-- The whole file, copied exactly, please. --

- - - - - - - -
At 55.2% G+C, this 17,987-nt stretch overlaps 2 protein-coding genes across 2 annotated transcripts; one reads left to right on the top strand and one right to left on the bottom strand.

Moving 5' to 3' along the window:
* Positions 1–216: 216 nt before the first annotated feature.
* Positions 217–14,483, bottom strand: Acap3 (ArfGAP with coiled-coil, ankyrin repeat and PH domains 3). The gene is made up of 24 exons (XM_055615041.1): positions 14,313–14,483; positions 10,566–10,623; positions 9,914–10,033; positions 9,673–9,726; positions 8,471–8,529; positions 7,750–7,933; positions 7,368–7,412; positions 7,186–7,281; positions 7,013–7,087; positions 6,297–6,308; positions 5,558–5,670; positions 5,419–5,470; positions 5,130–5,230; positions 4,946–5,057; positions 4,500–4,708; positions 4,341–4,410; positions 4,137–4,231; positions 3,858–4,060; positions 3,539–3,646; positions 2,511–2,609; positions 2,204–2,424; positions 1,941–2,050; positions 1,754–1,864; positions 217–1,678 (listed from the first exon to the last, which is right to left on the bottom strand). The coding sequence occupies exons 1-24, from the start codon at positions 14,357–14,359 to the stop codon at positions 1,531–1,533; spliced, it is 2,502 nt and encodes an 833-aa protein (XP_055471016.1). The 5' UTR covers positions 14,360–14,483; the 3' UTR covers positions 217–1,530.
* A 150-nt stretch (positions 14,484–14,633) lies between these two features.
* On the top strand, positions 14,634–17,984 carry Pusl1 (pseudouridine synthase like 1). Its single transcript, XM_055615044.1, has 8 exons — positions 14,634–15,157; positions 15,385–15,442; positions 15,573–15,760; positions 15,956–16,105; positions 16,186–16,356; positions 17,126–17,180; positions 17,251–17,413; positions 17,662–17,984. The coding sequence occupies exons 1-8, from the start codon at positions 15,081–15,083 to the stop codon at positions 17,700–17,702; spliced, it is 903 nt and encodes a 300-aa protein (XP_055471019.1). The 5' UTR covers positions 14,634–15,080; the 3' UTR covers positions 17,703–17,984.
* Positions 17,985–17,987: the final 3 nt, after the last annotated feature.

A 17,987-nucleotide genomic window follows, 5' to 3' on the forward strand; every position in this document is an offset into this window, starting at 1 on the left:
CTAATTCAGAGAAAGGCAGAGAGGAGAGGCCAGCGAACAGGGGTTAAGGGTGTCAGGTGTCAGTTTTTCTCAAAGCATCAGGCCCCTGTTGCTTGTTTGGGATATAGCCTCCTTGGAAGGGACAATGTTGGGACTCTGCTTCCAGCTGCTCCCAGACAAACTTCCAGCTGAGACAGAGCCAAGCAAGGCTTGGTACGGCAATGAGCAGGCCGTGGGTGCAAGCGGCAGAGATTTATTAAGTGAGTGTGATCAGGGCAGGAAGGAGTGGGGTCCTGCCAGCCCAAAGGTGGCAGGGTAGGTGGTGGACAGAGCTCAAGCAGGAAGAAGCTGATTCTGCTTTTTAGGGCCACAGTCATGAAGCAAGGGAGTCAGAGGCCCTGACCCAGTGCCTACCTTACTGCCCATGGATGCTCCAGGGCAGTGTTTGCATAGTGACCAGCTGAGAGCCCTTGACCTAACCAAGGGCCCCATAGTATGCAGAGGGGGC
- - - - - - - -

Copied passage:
At 55.2% G+C, this 17,987-nt stretch overlaps 2 protein-coding genes across 2 annotated transcripts; one reads left to right on the top strand and one right to left on the bottom strand.

Moving 5' to 3' along the window:
* Positions 1–216: 216 nt before the first annotated feature.
* Positions 217–14,483, bottom strand: Acap3 (ArfGAP with coiled-coil, ankyrin repeat and PH domains 3). The gene is made up of 24 exons (XM_055615041.1): positions 14,313–14,483; positions 10,566–10,623; positions 9,914–10,033; positions 9,673–9,726; positions 8,471–8,529; positions 7,750–7,933; positions 7,368–7,412; positions 7,186–7,281; positions 7,013–7,087; positions 6,297–6,308; positions 5,558–5,670; positions 5,419–5,470; positions 5,130–5,230; positions 4,946–5,057; positions 4,500–4,708; positions 4,341–4,410; positions 4,137–4,231; positions 3,858–4,060; positions 3,539–3,646; positions 2,511–2,609; positions 2,204–2,424; positions 1,941–2,050; positions 1,754–1,864; positions 217–1,678 (listed from the first exon to the last, which is right to left on the bottom strand). The coding sequence occupies exons 1-24, from the start codon at positions 14,357–14,359 to the stop codon at positions 1,531–1,533; spliced, it is 2,502 nt and encodes an 833-aa protein (XP_055471016.1). The 5' UTR covers positions 14,360–14,483; the 3' UTR covers positions 217–1,530.
* A 150-nt stretch (positions 14,484–14,633) lies between these two features.
* On the top strand, positions 14,634–17,984 carry Pusl1 (pseudouridine synthase like 1). Its single transcript, XM_055615044.1, has 8 exons — positions 14,634–15,157; positions 15,385–15,442; positions 15,573–15,760; positions 15,956–16,105; positions 16,186–16,356; positions 17,126–17,180; positions 17,251–17,413; positions 17,662–17,984. The coding sequence occupies exons 1-8, from the start codon at positions 15,081–15,083 to the stop codon at positions 17,700–17,702; spliced, it is 903 nt and encodes a 300-aa protein (XP_055471019.1). The 5' UTR covers positions 14,634–15,080; the 3' UTR covers positions 17,703–17,984.
* Positions 17,985–17,987: the final 3 nt, after the last annotated feature.

A 17,987-nucleotide genomic window follows, 5' to 3' on the forward strand; every position in this document is an offset into this window, starting at 1 on the left:
CTAATTCAGAGAAAGGCAGAGAGGAGAGGCCAGCGAACAGGGGTTAAGGGTGTCAGGTGTCAGTTTTTCTCAAAGCATCAGGCCCCTGTTGCTTGTTTGGGATATAGCCTCCTTGGAAGGGACAATGTTGGGACTCTGCTTCCAGCTGCTCCCAGACAAACTTCCAGCTGAGACAGAGCCAAGCAAGGCTTGGTACGGCAATGAGCAGGCCGTGGGTGCAAGCGGCAGAGATTTATTAAGTGAGTGTGATCAGGGCAGGAAGGAGTGGGGTCCTGCCAGCCCAAAGGTGGCAGGGTAGGTGGTGGACAGAGCTCAAGCAGGAAGAAGCTGATTCTGCTTTTTAGGGCCACAGTCATGAAGCAAGGGAGTCAGAGGCCCTGACCCAGTGCCTACCTTACTGCCCATGGATGCTCCAGGGCAGTGTTTGCATAGTGACCAGCTGAGAGCCCTTGACCTAACCAAGGGCCCCATAGTATGCAGAGGGGGC